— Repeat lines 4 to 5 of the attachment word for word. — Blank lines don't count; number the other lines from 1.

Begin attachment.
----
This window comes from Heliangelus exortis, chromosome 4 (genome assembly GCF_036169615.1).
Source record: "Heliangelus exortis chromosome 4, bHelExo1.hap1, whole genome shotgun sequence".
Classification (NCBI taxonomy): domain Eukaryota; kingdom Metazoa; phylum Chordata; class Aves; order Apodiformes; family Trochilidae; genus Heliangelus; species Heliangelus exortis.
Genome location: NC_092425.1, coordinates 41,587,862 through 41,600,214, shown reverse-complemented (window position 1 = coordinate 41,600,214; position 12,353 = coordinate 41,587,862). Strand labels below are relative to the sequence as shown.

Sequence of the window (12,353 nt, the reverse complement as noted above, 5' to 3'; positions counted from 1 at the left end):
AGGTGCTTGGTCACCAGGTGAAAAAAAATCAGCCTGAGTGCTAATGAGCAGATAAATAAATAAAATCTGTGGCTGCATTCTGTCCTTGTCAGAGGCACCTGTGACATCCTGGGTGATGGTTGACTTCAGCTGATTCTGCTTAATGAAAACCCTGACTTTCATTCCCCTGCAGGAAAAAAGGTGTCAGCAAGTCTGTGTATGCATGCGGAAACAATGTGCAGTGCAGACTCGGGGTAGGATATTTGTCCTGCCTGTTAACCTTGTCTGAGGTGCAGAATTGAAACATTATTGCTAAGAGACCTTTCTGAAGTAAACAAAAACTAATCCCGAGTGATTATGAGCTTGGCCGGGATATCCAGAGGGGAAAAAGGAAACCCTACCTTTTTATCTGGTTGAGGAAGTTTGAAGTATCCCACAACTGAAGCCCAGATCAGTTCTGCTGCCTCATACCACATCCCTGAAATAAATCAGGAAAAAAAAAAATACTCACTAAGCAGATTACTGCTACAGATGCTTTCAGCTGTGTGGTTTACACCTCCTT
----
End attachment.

Genome location: NC_092425.1, coordinates 41,587,862 through 41,600,214, shown reverse-complemented (window position 1 = coordinate 41,600,214; position 12,353 = coordinate 41,587,862). Strand labels below are relative to the sequence as shown.

Sequence of the window (12,353 nt, the reverse complement as noted above, 5' to 3'; positions counted from 1 at the left end):